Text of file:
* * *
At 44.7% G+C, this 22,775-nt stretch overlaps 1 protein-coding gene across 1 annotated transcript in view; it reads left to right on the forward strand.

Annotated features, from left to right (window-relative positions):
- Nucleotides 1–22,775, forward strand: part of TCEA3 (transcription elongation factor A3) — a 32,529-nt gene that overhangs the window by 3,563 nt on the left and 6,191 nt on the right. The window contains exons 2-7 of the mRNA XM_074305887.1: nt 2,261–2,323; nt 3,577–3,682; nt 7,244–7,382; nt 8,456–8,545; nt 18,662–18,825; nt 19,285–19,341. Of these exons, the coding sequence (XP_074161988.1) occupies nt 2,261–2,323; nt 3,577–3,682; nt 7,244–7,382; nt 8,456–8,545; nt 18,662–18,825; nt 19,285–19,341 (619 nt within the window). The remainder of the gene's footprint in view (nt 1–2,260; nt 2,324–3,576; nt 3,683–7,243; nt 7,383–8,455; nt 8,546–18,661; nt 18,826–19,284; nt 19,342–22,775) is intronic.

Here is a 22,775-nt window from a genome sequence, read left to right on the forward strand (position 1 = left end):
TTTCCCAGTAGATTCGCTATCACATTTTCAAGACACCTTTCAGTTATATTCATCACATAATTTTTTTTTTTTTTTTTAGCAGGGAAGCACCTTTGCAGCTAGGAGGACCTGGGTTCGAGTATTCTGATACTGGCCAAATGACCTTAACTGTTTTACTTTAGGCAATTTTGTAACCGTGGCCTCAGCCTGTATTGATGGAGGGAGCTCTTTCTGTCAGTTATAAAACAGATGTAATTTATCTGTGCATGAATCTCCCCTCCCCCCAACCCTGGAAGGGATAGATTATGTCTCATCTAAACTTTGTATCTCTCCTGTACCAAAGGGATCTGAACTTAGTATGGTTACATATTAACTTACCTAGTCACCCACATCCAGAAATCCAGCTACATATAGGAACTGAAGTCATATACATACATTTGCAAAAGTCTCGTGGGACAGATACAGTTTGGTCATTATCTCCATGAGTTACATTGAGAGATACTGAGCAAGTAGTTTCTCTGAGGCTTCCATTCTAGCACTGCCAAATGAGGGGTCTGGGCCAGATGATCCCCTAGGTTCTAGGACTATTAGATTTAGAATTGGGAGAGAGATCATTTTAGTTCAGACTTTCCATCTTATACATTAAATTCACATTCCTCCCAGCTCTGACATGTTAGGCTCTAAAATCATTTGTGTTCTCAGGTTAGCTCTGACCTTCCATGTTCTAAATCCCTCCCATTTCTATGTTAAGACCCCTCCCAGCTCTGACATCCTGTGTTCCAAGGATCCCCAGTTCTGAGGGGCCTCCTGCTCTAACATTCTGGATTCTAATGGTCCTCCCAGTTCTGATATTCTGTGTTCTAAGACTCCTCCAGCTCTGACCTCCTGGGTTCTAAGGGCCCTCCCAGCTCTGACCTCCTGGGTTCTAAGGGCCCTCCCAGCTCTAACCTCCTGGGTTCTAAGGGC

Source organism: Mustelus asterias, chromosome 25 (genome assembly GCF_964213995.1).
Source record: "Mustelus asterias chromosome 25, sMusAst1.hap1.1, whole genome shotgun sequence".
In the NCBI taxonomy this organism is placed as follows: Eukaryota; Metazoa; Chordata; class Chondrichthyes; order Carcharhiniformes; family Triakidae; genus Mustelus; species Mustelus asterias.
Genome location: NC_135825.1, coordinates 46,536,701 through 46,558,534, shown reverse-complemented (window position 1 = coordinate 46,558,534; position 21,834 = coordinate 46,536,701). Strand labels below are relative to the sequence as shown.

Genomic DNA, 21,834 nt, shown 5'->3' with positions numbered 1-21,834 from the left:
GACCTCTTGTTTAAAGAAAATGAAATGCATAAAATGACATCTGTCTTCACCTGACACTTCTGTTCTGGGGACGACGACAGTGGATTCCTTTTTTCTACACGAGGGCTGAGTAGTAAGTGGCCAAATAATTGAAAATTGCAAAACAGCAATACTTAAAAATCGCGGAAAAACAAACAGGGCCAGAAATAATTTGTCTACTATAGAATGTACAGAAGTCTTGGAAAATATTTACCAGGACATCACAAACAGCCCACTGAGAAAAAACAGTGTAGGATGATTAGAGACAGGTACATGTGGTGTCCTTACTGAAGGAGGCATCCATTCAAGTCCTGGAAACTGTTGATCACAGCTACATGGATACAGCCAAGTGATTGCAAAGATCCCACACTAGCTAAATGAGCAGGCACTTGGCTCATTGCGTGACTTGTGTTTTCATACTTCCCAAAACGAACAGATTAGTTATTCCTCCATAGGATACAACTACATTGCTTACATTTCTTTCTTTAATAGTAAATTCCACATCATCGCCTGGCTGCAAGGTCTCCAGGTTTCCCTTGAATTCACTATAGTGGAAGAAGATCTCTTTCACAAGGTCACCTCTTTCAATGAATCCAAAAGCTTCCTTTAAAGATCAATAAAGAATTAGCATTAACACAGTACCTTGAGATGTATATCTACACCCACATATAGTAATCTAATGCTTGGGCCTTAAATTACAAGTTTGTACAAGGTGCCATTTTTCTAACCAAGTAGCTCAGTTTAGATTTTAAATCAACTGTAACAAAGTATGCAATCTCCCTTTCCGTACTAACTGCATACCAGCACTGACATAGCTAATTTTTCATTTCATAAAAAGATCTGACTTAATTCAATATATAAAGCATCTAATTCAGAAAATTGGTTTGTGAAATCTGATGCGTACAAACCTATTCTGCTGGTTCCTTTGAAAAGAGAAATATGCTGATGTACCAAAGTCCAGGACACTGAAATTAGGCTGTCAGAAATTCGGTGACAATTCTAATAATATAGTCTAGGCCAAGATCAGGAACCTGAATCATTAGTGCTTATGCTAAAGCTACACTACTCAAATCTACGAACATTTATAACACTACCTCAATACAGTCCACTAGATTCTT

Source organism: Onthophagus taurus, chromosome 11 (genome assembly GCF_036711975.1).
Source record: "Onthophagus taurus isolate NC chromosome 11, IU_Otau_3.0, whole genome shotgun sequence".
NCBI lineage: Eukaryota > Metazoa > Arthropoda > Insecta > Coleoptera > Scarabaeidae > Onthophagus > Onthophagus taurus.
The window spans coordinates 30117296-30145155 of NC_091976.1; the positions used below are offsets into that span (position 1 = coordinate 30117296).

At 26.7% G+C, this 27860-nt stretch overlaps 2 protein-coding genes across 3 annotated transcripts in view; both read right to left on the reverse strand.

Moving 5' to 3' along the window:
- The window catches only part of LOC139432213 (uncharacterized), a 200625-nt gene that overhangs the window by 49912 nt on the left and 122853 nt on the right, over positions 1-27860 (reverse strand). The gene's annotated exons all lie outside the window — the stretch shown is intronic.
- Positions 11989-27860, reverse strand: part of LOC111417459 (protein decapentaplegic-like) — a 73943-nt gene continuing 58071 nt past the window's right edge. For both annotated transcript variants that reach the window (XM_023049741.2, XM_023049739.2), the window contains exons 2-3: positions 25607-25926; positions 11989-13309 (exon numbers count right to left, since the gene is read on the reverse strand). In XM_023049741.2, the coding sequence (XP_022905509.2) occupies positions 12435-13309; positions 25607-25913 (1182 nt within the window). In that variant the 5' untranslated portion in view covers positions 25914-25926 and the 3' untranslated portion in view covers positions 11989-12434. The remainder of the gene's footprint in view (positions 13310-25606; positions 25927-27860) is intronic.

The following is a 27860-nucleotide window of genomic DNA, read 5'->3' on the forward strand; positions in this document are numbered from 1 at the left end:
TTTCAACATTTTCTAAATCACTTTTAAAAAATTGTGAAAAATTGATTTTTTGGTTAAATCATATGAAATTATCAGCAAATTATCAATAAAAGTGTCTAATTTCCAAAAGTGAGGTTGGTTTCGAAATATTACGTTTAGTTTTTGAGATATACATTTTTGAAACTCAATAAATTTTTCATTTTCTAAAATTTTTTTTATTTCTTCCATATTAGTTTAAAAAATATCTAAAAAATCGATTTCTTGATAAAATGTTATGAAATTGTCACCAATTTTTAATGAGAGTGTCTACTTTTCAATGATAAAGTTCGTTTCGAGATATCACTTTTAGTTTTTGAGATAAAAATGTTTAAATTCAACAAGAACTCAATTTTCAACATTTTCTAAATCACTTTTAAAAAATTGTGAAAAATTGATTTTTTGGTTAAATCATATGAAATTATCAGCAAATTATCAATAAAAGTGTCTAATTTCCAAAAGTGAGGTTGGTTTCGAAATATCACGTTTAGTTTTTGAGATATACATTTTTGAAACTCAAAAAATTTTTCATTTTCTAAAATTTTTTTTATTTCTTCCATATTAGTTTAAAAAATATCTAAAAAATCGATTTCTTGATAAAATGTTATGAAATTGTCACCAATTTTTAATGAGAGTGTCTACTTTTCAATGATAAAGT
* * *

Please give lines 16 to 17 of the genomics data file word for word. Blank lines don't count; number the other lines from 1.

At 26.7% G+C, this 27860-nt stretch overlaps 2 protein-coding genes across 3 annotated transcripts in view; both read right to left on the reverse strand.

Moving 5' to 3' along the window: